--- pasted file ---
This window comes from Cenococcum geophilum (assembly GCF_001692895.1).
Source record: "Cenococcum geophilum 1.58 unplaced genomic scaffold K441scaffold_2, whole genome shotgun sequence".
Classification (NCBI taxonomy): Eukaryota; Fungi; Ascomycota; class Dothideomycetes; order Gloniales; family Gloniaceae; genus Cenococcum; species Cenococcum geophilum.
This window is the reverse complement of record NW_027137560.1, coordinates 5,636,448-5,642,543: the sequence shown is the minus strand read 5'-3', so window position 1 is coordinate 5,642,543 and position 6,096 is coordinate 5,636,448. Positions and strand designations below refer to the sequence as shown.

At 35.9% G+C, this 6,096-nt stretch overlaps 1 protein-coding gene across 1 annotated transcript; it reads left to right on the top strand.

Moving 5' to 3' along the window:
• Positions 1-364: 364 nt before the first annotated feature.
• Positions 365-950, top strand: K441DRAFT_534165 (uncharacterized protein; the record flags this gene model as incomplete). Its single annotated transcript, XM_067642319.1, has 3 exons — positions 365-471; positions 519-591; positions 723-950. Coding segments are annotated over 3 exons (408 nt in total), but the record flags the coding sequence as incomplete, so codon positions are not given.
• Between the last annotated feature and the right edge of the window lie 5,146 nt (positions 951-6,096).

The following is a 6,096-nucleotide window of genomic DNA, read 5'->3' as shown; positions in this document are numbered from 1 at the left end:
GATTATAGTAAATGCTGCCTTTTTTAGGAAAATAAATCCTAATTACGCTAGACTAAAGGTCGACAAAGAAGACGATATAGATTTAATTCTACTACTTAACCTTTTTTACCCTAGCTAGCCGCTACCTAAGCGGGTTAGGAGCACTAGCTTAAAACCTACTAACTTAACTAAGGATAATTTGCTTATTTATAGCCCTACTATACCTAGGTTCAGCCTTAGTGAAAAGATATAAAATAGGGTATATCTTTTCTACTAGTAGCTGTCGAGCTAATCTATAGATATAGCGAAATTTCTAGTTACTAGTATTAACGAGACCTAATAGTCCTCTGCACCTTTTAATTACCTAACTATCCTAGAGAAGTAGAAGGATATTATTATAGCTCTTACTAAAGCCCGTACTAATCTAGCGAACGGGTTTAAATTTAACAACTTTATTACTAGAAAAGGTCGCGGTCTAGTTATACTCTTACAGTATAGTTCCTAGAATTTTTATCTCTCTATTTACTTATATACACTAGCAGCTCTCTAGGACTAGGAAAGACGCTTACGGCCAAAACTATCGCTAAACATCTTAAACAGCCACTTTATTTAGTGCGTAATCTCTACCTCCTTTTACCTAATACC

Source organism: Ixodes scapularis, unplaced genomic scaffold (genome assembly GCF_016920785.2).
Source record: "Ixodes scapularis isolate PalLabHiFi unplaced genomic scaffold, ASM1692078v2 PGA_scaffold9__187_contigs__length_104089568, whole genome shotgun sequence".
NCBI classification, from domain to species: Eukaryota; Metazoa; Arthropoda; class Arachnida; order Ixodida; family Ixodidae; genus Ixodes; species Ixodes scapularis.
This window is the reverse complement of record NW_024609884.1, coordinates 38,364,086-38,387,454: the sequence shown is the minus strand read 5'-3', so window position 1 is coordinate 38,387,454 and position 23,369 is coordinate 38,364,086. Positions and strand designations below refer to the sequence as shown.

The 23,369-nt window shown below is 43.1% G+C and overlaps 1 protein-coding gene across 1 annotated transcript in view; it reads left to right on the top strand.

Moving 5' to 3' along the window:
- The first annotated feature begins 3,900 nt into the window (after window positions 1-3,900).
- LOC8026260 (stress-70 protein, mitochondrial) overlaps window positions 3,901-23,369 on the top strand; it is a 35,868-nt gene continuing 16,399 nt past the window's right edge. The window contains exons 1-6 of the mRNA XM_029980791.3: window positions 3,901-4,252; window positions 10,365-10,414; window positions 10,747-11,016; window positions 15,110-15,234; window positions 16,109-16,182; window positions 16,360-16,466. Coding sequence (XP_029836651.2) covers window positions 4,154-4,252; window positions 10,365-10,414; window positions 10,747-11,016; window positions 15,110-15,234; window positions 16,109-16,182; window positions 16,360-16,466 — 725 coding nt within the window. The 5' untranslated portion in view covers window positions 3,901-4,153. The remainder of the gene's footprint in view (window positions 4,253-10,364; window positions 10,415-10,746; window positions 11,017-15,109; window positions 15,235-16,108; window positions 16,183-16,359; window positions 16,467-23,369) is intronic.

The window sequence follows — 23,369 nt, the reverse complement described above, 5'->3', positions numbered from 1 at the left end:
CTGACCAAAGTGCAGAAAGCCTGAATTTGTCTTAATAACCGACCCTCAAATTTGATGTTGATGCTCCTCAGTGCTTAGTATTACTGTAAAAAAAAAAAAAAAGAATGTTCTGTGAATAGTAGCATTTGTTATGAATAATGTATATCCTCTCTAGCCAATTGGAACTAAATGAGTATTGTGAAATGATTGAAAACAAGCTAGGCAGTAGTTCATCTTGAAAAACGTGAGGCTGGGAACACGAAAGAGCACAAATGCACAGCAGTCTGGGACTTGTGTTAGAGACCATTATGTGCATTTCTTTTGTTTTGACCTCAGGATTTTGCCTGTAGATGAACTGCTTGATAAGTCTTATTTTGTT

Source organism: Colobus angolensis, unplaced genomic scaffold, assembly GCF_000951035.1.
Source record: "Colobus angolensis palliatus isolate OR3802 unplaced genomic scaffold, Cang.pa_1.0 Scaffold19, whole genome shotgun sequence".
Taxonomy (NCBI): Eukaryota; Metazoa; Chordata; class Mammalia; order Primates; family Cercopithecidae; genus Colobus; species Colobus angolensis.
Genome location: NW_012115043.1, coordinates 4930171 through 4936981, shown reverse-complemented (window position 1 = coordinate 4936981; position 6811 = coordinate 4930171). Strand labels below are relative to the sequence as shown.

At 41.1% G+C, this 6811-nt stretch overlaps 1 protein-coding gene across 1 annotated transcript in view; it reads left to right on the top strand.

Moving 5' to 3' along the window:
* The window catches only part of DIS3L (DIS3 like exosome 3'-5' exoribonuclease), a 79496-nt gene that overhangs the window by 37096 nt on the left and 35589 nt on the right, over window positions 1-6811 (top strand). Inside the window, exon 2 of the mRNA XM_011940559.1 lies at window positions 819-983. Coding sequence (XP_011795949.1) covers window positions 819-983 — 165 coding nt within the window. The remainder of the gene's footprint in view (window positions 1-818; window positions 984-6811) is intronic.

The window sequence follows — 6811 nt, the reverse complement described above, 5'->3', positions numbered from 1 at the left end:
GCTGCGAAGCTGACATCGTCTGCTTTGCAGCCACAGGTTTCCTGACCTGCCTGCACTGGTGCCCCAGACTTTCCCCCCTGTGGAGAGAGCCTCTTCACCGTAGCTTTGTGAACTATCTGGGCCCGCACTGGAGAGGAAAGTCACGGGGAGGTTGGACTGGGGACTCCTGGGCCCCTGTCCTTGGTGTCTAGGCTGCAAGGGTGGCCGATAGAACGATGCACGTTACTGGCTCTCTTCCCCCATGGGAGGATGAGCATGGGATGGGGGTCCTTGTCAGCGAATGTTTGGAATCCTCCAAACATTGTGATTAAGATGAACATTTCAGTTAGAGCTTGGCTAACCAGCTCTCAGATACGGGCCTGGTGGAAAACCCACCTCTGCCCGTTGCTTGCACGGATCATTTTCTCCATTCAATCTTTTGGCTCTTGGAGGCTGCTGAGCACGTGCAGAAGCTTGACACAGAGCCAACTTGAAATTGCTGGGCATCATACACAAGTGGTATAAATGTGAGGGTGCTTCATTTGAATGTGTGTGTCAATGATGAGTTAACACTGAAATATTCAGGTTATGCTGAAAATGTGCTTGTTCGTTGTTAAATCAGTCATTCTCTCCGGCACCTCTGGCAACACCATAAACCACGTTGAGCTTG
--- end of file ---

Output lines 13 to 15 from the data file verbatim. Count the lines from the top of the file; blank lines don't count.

Source record: "Ixodes scapularis isolate PalLabHiFi unplaced genomic scaffold, ASM1692078v2 PGA_scaffold9__187_contigs__length_104089568, whole genome shotgun sequence".
NCBI classification, from domain to species: Eukaryota; Metazoa; Arthropoda; class Arachnida; order Ixodida; family Ixodidae; genus Ixodes; species Ixodes scapularis.
This window is the reverse complement of record NW_024609884.1, coordinates 38,364,086-38,387,454: the sequence shown is the minus strand read 5'-3', so window position 1 is coordinate 38,387,454 and position 23,369 is coordinate 38,364,086. Positions and strand designations below refer to the sequence as shown.